Kovacs, Diane. The virtual reference handbook: interview and information delivery techniques for the chat and e-mail environments. London: Facet Publishing, 2007. xviii, 132 p. ISBN 1-85604-626-8. £36.95.
The subject of virtual reference has recently become quite popular and there are a number of publications and articles relating to it. The handbook produced by Diane Kovacs is one among those publications that addresses the issues of the virtual reference competence. It is directed towards practicing reference librarians who provide virtual reference service through e-mail and chat and should help them to enhance their communication and professional skills.
Though the handbook contains only four chapters, the structure of the book is quite complex. It includes the introduction to the main concepts and practices of virtual reference (Chapter 1) and three chapters devoted to the discussion of, and training for, technical, communication, and reference skills. These three chapters are preceded by a table of assessment of the level of a variety of skills in these three areas. The chapters include the lists of the relevant skills, explanations of each skill, learning activities, lists of Web resources for practicing as well as lists of references and recommended readings. The reading lists are quite extensive and include the most important and recent items on virtual reference. The additional feature that makes the whole text more lively is the answers of reference librarians from the USA (6), the UK (1), and Mexico (1) to the interview questions pertaining to certain practices or skilsl.
Clear definitions of the levels of skills (demonstrating awareness of, understanding, ability to, and detailed functional knowledge) are helpful for the reader and provide good guidlines for the progressive training of the reference staff.
The handbook also refers to the companion Website, which provides at the moment the links to the same Web resources that are found in the printed handbook, but in the future the site may be updated and enhanced, thus sustaining the usfulness of the handbook for a longer time. On the other hand, this companion site made me wonder why the author included the lists of Web resources in the printed book. It seems that the reference to the constantly updated site would be quite enough and the place of the lists could be devoted to additional exercises.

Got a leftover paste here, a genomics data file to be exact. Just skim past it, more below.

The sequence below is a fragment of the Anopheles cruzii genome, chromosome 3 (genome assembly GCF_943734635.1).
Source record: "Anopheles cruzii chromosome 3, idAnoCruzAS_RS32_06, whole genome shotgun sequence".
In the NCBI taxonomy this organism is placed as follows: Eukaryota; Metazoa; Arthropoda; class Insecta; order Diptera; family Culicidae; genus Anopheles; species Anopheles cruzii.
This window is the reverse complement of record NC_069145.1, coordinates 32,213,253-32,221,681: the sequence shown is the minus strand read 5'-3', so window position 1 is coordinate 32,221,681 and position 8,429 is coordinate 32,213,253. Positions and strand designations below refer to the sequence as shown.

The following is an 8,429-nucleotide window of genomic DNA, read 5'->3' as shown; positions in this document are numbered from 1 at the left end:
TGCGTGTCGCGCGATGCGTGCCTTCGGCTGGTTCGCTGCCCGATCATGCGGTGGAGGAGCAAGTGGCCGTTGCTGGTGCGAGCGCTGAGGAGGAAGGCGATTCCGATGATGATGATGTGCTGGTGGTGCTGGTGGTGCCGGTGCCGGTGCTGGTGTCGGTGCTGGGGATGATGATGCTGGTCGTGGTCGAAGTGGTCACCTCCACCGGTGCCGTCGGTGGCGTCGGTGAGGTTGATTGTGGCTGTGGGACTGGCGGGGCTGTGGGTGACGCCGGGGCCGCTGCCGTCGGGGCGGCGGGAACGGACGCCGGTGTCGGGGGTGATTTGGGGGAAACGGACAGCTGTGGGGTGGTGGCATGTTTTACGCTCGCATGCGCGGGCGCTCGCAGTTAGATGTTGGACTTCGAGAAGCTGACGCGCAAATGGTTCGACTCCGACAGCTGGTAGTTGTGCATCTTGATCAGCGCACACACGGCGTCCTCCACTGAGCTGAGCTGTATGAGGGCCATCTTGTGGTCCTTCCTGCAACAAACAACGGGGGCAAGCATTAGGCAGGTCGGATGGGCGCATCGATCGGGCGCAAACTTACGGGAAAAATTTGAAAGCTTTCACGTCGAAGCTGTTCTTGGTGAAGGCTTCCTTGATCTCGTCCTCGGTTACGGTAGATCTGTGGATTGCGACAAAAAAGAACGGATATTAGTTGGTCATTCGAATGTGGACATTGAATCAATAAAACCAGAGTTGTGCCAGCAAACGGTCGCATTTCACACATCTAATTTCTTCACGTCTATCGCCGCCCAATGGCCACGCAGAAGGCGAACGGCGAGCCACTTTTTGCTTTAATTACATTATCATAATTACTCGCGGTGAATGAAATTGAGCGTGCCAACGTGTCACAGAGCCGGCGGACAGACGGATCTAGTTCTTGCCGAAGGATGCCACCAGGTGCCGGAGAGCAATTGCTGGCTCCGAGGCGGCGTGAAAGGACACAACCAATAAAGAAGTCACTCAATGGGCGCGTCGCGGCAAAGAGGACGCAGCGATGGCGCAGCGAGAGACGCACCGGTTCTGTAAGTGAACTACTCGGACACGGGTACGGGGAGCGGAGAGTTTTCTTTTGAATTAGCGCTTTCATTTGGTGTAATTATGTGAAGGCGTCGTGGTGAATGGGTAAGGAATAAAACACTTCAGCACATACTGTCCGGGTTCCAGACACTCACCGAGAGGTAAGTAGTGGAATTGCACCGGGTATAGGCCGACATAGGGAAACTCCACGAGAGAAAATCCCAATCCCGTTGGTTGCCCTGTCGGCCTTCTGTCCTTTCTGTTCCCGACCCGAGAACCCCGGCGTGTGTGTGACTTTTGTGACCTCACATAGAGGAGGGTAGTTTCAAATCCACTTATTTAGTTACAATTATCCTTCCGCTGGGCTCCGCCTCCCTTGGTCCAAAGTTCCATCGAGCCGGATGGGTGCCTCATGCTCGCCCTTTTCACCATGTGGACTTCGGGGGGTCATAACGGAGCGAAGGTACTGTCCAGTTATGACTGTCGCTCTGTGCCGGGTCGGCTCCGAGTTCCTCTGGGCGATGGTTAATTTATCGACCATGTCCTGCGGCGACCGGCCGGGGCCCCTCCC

The critical comments can be directed towards the structure of the book that for my taste is a little too miscellaneous. However, the text is not very large and there is an index that should help the users. I also suspected the author of self-promotion in several places in the text; however, sharing of one's own experience is a legitimate right of any author and that feeling may be caused by coming from a different culture that usually demands that authors hide their personalities and achievements from the readers.
I also would prefer the answers of the librarians to the questions about their reference practices to be presented in a different way. In the book, the author gives each respondent's answer separately. I would like to see this material represented according to the context of the service, experience, or some other feature pertaining to the interview question. That could make more sense for the readers and help them to find material relevant to their own situation without reading through the text of the answers. But it was very interesting to read this interview material: it makes the readers aware of generalities and of differences in practicing virtual reference. Especially interesting answers are provided about conducting interviews and general communication with the users of different services.
On the whole, I think that the in-house trainers and self-training virtual librarians could benefit from this handbook.